Baltimore Community Goes to Annapolis

Many Baltimore residents came to Annapolis on Feb. 5 with the Baltimore Jewish Council to discuss ideas and bills with their district legislators. (David Stuck)

Many Baltimore residents came to Annapolis on Feb. 5 with the Baltimore Jewish Council to discuss ideas and bills with their district legislators. (David Stuck)

More than 100 local community members made their way to Annapolis Feb. 5 to participate in the Baltimore Jewish Council’s Advocacy Day, during which they met with state officials to discuss issues important to the city’s Jewish population.

Among the agenda items for the group were the following: allowing the shipment of kosher wine into Maryland; prohibiting public universities from participating in boycotts of universities in countries with which Maryland has a partnership; increasing financial support of nonpublic schools; helping low- and moderate-income families with covering the cost of utilities; reassessing the state’s Stormwater Management Program; and expediting services for the developmentally disabled.

“The Jewish community does three things that are of vital need,” said Arthur Abramson, executive director of the BJC. “They vote, they express themselves about the issues that concern them, and … they tend to support candidates who support their issues. And that works for an environment in which the candidates tend to pay close attention to their constituents and the constituents pay close attention to their candidates.”

Abramson said he was pleased with the event, adding that attendees seemed to be surprised by how much time state senators and delegates spent with the group.

“The more individuals you can get engaged in the process of communicating with their elected representatives, the more effective you can be on certain issues,” said Abramson.

The day began with a briefing by group leaders, after which six groups of advocates traveled to the offices of legislators in six different districts: Districts 10, 11, 41, 42, 43 and 46.

One group began its evening in the boardroom of Del. Maggie McIntosh (D-District 43). After brief introductions, the talk turned to kosher wine.

“I’m into wine,” said McIntosh smiling, as the group told her about its desire to be able to ship wines from online retailers to local stores for pickup.

“I think this will be easier than you think,” McIntosh told the group. “I think we thought we already took care of this.”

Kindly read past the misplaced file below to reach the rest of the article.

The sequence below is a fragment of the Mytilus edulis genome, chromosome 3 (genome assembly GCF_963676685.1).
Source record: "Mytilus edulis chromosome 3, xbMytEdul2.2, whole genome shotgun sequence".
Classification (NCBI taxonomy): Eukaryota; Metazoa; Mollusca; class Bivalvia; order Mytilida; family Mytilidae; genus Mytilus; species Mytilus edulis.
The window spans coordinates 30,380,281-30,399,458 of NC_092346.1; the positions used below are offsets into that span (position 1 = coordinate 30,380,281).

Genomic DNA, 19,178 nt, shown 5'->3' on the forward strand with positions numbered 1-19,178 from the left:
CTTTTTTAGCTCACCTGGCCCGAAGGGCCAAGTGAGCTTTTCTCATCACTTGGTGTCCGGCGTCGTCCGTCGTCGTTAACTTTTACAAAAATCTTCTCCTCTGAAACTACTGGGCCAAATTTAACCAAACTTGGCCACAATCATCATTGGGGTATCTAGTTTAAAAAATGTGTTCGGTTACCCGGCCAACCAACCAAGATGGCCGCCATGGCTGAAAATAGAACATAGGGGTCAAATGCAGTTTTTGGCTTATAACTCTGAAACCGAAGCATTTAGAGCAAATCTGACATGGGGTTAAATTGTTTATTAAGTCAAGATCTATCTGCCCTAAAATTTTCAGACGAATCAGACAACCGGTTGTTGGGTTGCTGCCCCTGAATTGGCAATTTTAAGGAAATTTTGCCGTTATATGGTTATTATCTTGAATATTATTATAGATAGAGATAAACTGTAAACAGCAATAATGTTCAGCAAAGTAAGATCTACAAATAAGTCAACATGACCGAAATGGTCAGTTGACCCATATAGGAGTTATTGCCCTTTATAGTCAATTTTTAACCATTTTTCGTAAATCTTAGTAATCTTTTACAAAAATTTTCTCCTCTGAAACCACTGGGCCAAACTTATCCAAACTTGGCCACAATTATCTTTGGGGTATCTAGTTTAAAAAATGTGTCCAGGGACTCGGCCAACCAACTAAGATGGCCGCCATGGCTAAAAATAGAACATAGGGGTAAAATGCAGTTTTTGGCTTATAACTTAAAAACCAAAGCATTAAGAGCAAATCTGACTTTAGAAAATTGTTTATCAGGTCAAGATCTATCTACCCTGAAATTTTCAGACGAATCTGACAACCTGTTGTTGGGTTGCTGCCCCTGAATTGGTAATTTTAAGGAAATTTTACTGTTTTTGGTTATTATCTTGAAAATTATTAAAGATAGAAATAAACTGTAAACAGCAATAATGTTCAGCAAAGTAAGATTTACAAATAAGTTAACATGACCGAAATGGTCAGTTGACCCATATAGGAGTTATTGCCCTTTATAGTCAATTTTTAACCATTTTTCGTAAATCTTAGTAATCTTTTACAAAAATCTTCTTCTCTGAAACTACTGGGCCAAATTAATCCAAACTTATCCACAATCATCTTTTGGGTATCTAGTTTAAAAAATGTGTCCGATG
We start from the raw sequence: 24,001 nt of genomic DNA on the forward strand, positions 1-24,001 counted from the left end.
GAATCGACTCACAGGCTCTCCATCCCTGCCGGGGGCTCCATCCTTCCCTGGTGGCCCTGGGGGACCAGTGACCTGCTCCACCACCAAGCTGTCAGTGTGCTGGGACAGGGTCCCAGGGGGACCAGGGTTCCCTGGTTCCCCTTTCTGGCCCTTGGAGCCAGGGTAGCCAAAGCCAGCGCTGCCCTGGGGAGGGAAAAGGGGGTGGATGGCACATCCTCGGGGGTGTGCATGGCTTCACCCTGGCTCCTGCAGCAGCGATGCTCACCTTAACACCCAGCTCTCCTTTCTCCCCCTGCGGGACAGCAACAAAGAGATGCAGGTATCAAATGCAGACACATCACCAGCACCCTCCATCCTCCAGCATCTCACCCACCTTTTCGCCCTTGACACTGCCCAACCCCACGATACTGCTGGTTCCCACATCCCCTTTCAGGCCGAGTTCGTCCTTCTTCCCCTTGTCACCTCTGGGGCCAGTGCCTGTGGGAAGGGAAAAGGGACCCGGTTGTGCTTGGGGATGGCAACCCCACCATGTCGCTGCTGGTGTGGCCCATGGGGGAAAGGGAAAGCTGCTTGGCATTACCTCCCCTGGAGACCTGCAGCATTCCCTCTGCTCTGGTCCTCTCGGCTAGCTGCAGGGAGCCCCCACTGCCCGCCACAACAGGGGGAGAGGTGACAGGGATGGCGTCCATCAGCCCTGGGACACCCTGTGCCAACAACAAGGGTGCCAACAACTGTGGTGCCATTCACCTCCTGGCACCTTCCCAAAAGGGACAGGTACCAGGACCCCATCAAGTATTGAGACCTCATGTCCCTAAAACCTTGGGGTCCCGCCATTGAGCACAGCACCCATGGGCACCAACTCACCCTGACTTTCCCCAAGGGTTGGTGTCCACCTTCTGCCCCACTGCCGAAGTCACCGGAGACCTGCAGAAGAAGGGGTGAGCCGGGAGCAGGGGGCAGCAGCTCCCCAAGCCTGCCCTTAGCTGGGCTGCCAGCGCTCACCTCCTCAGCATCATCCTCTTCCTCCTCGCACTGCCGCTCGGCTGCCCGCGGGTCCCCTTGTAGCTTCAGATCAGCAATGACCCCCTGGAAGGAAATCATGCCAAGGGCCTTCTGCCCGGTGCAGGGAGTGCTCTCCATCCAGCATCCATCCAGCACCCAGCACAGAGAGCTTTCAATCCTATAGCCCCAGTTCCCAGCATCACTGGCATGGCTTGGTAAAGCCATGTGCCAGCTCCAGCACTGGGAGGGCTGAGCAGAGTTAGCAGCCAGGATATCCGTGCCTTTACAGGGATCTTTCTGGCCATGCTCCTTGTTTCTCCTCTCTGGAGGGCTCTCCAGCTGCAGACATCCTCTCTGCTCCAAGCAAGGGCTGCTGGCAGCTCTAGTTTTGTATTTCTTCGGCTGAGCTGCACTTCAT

(The General Assembly passed a law in 2011 that allowed direct shipments of wine, but a last-minute amendment prevented the inclusion of kosher wine shipments.)

Abba Poliakoff, treasurer of the BJC, brought up the issue of state universities backing various boycotts of Israeli universities.

“There are a lot of universities that have publicly condemned this and even withdrawn their membership,” Poliakoff said of the American Studies Association’s December vote to boycott higher-education institutions. However, with the University of Maryland, Baltimore County still paying membership dues to the organization, the BJC and other Advocacy Day attendees wanted the state to reduce the university’s budget.

“I’m not on those committees [that determine funding for public universities],” said McIntosh, “but, absolutely, you have my support.”

When one group met with Del. Stephen Lafferty (D-District 42), the conversation quickly turned to financial assistance for nonpublic schools.

For many people, “a religious education is essential to having a religious lifestyle,” said Elizabeth Green, who is on the BJC’s board of directors. But many local families cannot afford to provide the kind of education they want for their children. To help, Green said, she and other community members would like to see the state provide a 75 percent tax credit to businesses that donate to public and nonpublic schools.

Lafferty told Green and the other half-dozen participants gathered in his office that finding businesses that would donate to these schools if the credit is approved to advocate on their behalf would give their cause a needed boost. That in itself could be a challenge.

“If people are willing to give money now, do they really need the tax credit to do it?” Green asked the group, adding that they need to find a way to show legislators that approving a tax credit would make a detectible difference.

According to the National Conference of State Legislatures, 13 states, including Pennsylvania and Virginia, grant corporate tax credits for contributions to school tuition organizations.

Other legislators, such as Del. Dan Morhaim (D-District 11), told visitors about what was on their own agendas, seeking support from the Baltimore Jewish community on issues such as end-of-life care.

Morhaim asked the council representatives and other Advocacy Day participants to help him spread the word about directives that outline an individual’s wishes in advance of illness or injury that might render a patient unable to express himself.

hnorris@jewishtimes.com

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